A new Christian charity is challenging to UK government to be better informed in their bid to deliver aid to Ethiopia.
Launching on May 12, Sophos Africa aims to tackle poverty across the continent.
They claim many years of foreign aid and western strategies for change have not delivered the desired changes economically, socially or politically.
The organisation also notes that many African Christians are seeing very little evidence of Christ in their communities.
Executive Director Desta Heliso said: "Christianity's impact on societal transformation has lessened and that really led me to what I would call a valley of despair
"Of course, Africa came out of that and why do I say that Christianity's impact on social, political, economic, and moral transformation is lessened? because corruption exists within Christians.
"Corruption exists in society, ethnic division exists within Christianity, and of course exists in society.
"Extremism exists within Christians, even within the church, as we are experiencing Ethiopia right now and of course it exists in society as a whole.
"So Christians, through Christ values, are supposed to bring about change in society and Judeo Christian values are applicable even in Africa, but they are not impacting the African society as much as we would like them to.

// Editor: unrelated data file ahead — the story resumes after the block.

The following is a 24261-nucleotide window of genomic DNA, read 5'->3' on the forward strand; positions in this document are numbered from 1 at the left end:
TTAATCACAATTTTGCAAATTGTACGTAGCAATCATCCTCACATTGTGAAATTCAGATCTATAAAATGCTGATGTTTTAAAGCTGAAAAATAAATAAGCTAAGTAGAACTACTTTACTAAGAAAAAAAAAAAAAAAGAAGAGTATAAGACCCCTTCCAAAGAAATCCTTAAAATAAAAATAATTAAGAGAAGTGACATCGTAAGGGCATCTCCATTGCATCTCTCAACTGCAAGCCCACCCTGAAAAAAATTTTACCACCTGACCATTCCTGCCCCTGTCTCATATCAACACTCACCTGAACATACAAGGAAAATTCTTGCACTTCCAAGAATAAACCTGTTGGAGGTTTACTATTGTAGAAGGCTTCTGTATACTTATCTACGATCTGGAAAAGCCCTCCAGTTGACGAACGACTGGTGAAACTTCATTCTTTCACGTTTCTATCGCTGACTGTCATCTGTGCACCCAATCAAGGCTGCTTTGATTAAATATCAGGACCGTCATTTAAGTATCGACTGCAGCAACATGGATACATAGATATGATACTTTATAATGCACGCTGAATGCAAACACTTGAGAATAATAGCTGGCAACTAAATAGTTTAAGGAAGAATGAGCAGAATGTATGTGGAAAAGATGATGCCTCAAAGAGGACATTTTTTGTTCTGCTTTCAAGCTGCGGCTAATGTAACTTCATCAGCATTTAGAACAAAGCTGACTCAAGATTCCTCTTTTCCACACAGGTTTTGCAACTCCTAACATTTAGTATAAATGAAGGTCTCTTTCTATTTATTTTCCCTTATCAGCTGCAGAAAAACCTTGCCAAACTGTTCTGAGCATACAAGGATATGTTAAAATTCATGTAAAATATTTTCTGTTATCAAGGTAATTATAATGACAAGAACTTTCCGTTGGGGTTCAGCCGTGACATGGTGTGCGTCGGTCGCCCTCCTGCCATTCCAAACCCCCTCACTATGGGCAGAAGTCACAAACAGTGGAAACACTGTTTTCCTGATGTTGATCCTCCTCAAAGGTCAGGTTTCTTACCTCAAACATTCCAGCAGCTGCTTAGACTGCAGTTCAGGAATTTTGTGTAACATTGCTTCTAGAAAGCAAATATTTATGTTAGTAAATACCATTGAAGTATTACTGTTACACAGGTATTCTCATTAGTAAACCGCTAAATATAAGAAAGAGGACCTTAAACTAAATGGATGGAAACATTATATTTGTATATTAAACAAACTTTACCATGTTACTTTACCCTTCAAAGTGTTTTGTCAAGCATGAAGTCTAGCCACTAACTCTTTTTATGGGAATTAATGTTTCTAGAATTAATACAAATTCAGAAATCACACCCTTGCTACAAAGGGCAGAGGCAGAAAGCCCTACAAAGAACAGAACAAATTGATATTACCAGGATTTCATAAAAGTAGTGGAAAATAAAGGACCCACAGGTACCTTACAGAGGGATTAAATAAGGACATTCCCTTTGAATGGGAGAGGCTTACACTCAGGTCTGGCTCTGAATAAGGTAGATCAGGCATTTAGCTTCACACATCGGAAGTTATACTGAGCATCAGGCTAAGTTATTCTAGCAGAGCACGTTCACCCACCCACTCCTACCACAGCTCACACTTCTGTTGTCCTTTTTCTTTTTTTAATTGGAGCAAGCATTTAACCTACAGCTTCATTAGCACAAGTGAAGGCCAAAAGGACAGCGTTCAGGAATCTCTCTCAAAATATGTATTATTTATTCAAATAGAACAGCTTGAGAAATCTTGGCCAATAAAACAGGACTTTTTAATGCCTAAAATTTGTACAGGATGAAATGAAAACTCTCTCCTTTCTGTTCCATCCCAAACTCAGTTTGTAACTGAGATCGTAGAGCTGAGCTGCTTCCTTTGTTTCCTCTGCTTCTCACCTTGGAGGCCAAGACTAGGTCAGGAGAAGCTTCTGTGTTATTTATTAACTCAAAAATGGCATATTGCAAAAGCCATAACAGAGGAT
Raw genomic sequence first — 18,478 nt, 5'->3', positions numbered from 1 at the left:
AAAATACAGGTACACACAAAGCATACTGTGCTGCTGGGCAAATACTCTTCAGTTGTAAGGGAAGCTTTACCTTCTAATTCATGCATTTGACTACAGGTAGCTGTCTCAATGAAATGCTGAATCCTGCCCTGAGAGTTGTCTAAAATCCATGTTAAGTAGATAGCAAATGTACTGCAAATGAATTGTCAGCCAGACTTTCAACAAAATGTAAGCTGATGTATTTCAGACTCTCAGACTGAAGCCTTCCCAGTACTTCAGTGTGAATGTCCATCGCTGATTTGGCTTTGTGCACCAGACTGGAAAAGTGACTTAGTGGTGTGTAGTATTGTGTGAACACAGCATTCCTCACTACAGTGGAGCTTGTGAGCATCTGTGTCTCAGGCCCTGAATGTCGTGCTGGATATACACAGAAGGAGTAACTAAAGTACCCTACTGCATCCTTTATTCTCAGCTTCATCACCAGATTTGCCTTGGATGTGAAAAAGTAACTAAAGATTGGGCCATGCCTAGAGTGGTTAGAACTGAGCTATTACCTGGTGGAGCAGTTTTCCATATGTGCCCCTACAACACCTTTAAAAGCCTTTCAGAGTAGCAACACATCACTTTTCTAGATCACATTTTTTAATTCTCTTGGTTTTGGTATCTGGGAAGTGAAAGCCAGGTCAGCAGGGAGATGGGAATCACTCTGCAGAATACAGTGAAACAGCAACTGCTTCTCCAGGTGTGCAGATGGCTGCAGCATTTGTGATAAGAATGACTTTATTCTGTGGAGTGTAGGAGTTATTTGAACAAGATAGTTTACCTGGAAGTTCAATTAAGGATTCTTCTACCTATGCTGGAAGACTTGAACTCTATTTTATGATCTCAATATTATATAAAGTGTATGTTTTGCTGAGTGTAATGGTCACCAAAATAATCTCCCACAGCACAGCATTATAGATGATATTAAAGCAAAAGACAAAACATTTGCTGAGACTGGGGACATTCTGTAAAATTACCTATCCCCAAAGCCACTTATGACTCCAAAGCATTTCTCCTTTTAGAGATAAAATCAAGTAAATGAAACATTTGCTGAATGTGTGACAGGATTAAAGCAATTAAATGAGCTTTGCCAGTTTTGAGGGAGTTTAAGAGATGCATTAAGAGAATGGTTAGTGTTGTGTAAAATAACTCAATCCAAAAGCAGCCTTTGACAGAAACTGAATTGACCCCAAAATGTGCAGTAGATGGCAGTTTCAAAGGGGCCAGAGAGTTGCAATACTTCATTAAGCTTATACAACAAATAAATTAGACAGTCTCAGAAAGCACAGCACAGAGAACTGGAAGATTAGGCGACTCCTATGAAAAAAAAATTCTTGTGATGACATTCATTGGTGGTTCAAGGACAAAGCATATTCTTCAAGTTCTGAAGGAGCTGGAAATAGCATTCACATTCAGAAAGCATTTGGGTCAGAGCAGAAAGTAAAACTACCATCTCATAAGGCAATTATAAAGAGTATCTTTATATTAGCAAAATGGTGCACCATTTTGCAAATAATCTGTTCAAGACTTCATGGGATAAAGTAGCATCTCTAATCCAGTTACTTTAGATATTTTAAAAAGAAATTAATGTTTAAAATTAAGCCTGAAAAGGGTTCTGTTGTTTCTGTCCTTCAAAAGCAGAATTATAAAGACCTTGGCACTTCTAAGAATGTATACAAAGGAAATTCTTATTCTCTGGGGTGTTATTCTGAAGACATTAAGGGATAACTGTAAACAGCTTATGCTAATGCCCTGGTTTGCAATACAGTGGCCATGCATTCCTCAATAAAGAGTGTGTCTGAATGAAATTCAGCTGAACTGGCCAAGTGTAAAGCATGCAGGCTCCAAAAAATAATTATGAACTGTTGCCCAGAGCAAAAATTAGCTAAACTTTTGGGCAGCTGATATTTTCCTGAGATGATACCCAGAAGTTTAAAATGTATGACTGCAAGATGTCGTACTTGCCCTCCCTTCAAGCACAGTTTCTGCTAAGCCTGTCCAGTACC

"So that's why I'm talking about Christianity not having impact in Africa. Despite Christianity growing, Christian values are not impacting society as much as we would like them to."
Desta, who is from Ethiopia himself, says the population of Christians within the country is around 60 per cent.
He claims that - despite seeing the delivery of aid from the UK Government - it hasn't been successfull.
Desta said: "I have known aid in Ethiopia since my childhood, and aid still continues, and our people remain poor.
"So why hasn't aid fulfilled its call in Africa?
"Is it because aid is designed with political implications, or is it because multinational corporations and aid organisations use aid and development assistance for self-serving goals?
"Or is because aid is sent along with, you know, big, very beautiful development frameworks that are developed by well-meaning and intelligent individuals here in the UK or US, but individuals who have very little or no idea about African culture?
"Is it because those really nice frameworks are not relevant to the African context? or they're not culturally sensitive? or they could not be understood by Africans?
"There are all sorts of factors I think, all I would say is, aid hasn't fulfilled its goal in Africa and aid givers have to rethink the ways in which aid is administered and aid is given as well.
"I call upon all governments to continue to give aid, but to think differently about the way aid is given and administered."